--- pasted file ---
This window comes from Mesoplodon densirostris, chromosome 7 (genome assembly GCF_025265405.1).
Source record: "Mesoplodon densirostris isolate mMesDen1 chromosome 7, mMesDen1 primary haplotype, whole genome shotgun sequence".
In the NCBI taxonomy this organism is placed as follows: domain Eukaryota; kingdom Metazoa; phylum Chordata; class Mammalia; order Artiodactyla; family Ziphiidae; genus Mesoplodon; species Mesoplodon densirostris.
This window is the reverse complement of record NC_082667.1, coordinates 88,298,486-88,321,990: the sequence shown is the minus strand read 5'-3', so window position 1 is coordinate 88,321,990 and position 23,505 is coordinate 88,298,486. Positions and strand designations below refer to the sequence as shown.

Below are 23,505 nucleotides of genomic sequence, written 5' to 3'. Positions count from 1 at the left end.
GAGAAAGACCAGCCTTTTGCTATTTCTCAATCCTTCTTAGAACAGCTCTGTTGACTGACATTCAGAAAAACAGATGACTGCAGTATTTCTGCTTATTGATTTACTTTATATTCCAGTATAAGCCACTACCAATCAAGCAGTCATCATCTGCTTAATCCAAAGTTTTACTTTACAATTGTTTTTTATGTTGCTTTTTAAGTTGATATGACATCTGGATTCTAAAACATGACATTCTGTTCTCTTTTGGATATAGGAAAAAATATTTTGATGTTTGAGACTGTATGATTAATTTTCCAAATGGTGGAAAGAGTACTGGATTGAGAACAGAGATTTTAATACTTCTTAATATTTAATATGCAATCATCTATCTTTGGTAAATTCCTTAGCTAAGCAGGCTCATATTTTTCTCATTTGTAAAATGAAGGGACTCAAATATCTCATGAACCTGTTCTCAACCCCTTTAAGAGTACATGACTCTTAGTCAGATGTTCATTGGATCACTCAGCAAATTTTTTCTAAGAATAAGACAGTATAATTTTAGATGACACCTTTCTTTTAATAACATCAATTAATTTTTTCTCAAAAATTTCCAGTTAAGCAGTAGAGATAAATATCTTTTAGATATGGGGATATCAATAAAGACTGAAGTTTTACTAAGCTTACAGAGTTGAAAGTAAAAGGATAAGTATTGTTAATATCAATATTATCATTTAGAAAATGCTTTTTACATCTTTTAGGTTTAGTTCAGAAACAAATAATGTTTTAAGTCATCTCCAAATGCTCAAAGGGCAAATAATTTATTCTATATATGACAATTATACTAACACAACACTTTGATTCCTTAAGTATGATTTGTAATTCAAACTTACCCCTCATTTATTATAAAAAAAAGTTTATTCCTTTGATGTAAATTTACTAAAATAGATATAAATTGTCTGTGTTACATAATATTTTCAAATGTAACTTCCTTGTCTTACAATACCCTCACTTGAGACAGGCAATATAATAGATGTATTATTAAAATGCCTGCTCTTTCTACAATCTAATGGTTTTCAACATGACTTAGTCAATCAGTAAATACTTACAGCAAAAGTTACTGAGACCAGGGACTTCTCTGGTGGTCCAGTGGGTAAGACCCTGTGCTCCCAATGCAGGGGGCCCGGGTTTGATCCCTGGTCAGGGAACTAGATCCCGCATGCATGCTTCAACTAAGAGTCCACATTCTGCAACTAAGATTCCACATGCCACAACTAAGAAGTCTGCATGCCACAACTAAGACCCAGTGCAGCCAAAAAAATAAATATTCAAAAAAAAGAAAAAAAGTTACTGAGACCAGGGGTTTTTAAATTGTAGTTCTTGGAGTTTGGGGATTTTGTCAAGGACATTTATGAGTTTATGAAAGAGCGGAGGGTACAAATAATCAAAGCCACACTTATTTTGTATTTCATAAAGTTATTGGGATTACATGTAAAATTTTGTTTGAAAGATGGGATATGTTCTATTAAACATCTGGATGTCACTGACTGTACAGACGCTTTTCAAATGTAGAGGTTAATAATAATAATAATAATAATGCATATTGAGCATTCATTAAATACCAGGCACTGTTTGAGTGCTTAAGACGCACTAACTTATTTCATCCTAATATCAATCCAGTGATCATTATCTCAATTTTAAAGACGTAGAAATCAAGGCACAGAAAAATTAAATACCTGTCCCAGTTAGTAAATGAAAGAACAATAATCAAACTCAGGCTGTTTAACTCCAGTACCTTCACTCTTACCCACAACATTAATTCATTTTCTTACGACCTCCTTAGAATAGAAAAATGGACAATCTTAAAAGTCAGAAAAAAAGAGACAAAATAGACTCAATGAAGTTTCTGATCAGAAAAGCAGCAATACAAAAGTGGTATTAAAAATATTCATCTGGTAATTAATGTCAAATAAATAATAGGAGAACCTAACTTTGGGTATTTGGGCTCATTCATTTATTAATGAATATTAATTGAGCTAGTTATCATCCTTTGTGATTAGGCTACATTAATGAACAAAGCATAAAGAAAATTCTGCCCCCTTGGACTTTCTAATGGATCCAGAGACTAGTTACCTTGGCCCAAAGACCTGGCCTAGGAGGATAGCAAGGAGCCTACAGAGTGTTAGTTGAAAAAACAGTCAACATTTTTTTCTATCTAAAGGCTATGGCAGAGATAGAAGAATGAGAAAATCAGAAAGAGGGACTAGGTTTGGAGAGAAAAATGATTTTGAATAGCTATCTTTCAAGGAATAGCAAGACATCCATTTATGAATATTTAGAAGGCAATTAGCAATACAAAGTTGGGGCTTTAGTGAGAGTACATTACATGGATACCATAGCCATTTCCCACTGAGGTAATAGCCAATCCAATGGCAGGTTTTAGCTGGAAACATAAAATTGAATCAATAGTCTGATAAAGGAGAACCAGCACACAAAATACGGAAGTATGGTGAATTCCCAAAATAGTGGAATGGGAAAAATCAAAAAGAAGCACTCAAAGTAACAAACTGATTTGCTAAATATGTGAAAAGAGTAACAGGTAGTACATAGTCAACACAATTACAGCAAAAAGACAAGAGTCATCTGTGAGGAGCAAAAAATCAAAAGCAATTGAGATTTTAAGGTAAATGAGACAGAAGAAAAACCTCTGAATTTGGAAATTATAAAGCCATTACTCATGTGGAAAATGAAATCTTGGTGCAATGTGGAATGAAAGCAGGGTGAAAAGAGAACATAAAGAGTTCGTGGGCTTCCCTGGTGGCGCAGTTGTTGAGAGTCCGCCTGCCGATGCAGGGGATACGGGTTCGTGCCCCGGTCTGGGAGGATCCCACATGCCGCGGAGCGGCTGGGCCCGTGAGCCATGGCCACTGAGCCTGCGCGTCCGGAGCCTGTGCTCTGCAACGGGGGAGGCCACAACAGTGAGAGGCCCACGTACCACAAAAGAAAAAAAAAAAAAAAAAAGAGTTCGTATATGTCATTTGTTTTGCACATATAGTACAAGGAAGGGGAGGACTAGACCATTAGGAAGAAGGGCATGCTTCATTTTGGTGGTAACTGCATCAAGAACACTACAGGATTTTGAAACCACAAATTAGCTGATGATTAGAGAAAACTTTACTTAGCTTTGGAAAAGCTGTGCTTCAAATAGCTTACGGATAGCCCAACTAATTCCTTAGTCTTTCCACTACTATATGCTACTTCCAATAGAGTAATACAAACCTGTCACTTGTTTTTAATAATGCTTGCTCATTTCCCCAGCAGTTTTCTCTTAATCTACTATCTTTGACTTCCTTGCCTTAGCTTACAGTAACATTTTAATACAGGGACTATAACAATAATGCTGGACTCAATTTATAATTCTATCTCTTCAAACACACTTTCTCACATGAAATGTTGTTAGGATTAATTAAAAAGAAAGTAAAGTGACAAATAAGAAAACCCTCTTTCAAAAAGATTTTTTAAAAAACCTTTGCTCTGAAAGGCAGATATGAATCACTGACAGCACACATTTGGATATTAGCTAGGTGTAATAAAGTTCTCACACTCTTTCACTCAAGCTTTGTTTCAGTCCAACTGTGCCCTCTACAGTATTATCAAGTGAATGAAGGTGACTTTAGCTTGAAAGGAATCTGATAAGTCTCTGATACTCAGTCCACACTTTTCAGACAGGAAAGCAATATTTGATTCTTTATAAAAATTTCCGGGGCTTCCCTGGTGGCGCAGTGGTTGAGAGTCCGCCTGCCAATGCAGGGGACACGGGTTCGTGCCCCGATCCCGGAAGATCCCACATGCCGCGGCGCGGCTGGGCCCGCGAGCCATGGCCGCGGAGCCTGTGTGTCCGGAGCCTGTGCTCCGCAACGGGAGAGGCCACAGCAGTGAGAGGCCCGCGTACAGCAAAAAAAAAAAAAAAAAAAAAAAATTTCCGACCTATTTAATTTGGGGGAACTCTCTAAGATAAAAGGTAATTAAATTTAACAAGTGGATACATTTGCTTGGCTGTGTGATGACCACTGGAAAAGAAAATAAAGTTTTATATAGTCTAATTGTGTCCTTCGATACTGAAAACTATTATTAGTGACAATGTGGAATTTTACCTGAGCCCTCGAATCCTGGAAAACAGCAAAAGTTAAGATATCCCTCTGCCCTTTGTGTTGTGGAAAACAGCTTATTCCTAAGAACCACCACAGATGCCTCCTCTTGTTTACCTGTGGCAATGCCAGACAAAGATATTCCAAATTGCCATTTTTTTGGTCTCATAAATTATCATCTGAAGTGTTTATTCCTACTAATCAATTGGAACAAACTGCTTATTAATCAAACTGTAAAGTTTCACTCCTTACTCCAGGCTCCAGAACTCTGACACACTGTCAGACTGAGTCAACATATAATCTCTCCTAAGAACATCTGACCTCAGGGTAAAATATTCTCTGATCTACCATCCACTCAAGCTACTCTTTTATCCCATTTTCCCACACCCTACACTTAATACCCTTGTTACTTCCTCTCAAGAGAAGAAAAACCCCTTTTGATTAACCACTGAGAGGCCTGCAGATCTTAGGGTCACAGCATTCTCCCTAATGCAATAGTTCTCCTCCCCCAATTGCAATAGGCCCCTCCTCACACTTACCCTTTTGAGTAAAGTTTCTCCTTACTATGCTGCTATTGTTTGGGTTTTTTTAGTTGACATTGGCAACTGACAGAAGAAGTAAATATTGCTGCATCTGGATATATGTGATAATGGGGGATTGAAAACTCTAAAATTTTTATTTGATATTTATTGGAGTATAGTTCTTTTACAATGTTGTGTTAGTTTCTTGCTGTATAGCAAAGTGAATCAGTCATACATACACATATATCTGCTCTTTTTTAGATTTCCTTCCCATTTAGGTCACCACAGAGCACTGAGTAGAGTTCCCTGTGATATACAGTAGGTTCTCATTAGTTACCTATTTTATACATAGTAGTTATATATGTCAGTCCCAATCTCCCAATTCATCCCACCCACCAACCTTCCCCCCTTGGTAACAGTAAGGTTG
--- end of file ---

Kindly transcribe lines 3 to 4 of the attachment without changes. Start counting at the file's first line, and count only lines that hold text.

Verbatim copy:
In the NCBI taxonomy this organism is placed as follows: domain Eukaryota; kingdom Metazoa; phylum Chordata; class Mammalia; order Artiodactyla; family Ziphiidae; genus Mesoplodon; species Mesoplodon densirostris.
This window is the reverse complement of record NC_082667.1, coordinates 88,298,486-88,321,990: the sequence shown is the minus strand read 5'-3', so window position 1 is coordinate 88,321,990 and position 23,505 is coordinate 88,298,486. Positions and strand designations below refer to the sequence as shown.